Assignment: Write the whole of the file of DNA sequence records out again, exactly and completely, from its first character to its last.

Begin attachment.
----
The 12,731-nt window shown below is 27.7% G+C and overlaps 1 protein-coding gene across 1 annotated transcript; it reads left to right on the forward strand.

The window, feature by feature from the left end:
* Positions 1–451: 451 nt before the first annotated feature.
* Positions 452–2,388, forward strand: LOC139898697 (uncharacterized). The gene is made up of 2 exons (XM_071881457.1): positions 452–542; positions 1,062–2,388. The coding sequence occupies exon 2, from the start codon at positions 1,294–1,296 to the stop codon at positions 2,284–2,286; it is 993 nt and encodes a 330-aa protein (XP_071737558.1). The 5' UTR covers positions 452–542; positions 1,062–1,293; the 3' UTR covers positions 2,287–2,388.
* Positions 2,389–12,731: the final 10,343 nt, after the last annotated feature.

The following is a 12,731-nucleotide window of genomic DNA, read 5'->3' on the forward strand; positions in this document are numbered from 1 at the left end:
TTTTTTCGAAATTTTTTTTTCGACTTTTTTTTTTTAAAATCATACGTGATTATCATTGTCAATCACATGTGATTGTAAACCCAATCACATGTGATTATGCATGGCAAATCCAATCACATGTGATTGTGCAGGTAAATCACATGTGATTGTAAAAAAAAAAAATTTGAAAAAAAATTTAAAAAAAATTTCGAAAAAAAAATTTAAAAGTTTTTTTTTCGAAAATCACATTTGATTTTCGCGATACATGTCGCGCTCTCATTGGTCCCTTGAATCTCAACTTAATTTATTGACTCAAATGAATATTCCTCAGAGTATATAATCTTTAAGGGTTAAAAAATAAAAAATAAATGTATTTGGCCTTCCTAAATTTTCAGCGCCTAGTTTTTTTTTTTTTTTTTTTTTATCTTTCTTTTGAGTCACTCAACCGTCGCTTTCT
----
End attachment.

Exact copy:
The 12,731-nt window shown below is 27.7% G+C and overlaps 1 protein-coding gene across 1 annotated transcript; it reads left to right on the forward strand.

The window, feature by feature from the left end:
* Positions 1–451: 451 nt before the first annotated feature.
* Positions 452–2,388, forward strand: LOC139898697 (uncharacterized). The gene is made up of 2 exons (XM_071881457.1): positions 452–542; positions 1,062–2,388. The coding sequence occupies exon 2, from the start codon at positions 1,294–1,296 to the stop codon at positions 2,284–2,286; it is 993 nt and encodes a 330-aa protein (XP_071737558.1). The 5' UTR covers positions 452–542; positions 1,062–1,293; the 3' UTR covers positions 2,287–2,388.
* Positions 2,389–12,731: the final 10,343 nt, after the last annotated feature.

The following is a 12,731-nucleotide window of genomic DNA, read 5'->3' on the forward strand; positions in this document are numbered from 1 at the left end:
TTTTTTCGAAATTTTTTTTTCGACTTTTTTTTTTTAAAATCATACGTGATTATCATTGTCAATCACATGTGATTGTAAACCCAATCACATGTGATTATGCATGGCAAATCCAATCACATGTGATTGTGCAGGTAAATCACATGTGATTGTAAAAAAAAAAAATTTGAAAAAAAATTTAAAAAAAATTTCGAAAAAAAAATTTAAAAGTTTTTTTTTCGAAAATCACATTTGATTTTCGCGATACATGTCGCGCTCTCATTGGTCCCTTGAATCTCAACTTAATTTATTGACTCAAATGAATATTCCTCAGAGTATATAATCTTTAAGGGTTAAAAAATAAAAAATAAATGTATTTGGCCTTCCTAAATTTTCAGCGCCTAGTTTTTTTTTTTTTTTTTTTTTATCTTTCTTTTGAGTCACTCAACCGTCGCTTTCT